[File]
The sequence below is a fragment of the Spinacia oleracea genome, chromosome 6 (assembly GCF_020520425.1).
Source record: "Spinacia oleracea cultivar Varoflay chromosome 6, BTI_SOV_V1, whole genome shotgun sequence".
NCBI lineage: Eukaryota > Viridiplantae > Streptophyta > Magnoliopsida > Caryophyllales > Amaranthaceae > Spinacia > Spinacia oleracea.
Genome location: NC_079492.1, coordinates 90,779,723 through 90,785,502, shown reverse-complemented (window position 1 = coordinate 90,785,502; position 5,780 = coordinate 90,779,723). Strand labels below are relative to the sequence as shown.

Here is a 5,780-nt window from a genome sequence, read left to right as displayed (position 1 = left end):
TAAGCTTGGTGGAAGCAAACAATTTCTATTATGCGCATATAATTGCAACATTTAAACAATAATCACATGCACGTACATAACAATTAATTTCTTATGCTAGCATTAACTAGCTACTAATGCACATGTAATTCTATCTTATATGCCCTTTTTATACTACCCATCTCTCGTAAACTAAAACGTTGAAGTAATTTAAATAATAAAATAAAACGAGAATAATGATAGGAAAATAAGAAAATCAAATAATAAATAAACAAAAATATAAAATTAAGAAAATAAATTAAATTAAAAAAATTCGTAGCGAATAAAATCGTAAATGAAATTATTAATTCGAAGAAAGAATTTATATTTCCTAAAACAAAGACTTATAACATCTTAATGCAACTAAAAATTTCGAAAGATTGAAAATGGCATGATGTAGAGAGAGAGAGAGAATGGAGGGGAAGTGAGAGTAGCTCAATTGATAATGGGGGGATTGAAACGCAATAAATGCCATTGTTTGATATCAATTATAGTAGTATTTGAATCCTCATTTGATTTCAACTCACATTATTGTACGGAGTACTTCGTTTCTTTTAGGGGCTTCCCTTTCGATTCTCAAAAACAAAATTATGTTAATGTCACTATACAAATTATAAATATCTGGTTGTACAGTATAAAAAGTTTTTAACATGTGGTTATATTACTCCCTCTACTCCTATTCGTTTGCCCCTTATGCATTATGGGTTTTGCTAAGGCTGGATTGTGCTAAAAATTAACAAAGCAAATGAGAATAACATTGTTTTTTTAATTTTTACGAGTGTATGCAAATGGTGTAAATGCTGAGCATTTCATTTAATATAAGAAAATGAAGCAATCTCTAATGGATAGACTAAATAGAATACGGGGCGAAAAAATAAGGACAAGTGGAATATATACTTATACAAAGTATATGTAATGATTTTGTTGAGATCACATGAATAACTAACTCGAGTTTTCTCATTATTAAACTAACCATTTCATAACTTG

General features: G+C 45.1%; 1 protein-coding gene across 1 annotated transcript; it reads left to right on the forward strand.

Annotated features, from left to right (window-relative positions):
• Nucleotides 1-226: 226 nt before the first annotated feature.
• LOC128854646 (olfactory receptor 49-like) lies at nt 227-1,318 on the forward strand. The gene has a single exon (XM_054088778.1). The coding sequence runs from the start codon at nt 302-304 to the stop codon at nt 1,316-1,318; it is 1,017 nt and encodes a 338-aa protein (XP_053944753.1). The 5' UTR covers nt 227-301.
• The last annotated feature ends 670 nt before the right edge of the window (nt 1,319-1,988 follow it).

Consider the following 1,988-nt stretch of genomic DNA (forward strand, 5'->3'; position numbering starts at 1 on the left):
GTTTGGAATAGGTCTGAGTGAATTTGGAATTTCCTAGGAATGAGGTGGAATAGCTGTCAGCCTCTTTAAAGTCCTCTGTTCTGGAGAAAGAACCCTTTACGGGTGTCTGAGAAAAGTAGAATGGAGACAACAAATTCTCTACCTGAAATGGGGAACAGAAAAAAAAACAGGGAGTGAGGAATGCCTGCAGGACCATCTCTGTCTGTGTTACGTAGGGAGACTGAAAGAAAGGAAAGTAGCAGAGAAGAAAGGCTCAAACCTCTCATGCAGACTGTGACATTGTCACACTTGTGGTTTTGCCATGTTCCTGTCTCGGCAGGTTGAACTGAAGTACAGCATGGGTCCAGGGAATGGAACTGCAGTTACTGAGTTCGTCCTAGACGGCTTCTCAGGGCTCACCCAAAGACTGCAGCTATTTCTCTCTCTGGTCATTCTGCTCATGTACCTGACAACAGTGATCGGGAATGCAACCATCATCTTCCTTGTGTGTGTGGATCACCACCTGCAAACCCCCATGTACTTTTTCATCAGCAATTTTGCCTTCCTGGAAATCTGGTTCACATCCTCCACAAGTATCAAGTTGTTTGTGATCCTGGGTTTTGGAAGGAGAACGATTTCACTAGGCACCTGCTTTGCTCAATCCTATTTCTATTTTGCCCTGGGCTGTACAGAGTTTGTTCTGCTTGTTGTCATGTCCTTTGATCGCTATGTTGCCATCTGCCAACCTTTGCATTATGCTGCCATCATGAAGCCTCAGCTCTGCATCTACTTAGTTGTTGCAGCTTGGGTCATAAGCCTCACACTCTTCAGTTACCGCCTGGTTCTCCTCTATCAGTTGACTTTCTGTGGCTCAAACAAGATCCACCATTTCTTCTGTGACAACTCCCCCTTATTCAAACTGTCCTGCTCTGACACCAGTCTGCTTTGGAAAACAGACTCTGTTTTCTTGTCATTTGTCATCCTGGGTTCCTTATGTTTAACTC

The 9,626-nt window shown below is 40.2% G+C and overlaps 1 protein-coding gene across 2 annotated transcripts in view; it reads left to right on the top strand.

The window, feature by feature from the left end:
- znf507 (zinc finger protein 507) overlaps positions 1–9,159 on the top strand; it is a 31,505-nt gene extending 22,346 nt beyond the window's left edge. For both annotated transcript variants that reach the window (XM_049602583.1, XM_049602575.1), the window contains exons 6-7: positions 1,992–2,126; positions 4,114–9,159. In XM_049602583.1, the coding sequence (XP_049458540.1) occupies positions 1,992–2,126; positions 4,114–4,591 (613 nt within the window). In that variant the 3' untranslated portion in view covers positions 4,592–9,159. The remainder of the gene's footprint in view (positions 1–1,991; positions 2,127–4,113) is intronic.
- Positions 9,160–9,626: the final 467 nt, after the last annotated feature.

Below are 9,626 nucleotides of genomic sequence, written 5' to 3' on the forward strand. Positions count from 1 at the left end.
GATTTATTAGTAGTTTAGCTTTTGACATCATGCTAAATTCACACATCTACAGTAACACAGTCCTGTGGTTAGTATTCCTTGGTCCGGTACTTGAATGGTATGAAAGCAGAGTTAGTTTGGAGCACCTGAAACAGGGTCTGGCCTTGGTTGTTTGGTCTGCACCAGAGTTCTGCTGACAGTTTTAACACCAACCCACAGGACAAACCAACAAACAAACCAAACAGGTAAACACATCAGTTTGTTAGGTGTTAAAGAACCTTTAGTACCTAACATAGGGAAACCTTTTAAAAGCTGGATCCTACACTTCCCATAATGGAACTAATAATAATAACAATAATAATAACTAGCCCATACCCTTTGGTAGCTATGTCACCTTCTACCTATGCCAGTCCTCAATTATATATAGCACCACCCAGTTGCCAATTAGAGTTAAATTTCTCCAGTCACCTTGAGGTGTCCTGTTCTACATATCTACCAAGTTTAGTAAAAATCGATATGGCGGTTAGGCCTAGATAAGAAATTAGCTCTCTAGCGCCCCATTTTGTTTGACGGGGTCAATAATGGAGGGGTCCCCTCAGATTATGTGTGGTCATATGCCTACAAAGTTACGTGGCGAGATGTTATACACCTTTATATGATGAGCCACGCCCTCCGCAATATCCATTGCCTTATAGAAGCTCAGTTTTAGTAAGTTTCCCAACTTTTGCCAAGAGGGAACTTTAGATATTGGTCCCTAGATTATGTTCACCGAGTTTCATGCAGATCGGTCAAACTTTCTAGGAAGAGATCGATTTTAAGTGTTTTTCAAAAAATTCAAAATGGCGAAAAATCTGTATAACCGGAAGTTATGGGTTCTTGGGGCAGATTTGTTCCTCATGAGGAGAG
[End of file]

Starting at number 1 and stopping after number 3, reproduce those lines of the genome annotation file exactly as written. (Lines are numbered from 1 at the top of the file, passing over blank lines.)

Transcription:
The sequence below is a fragment of the Spinacia oleracea genome, chromosome 6 (assembly GCF_020520425.1).
Source record: "Spinacia oleracea cultivar Varoflay chromosome 6, BTI_SOV_V1, whole genome shotgun sequence".
NCBI lineage: Eukaryota > Viridiplantae > Streptophyta > Magnoliopsida > Caryophyllales > Amaranthaceae > Spinacia > Spinacia oleracea.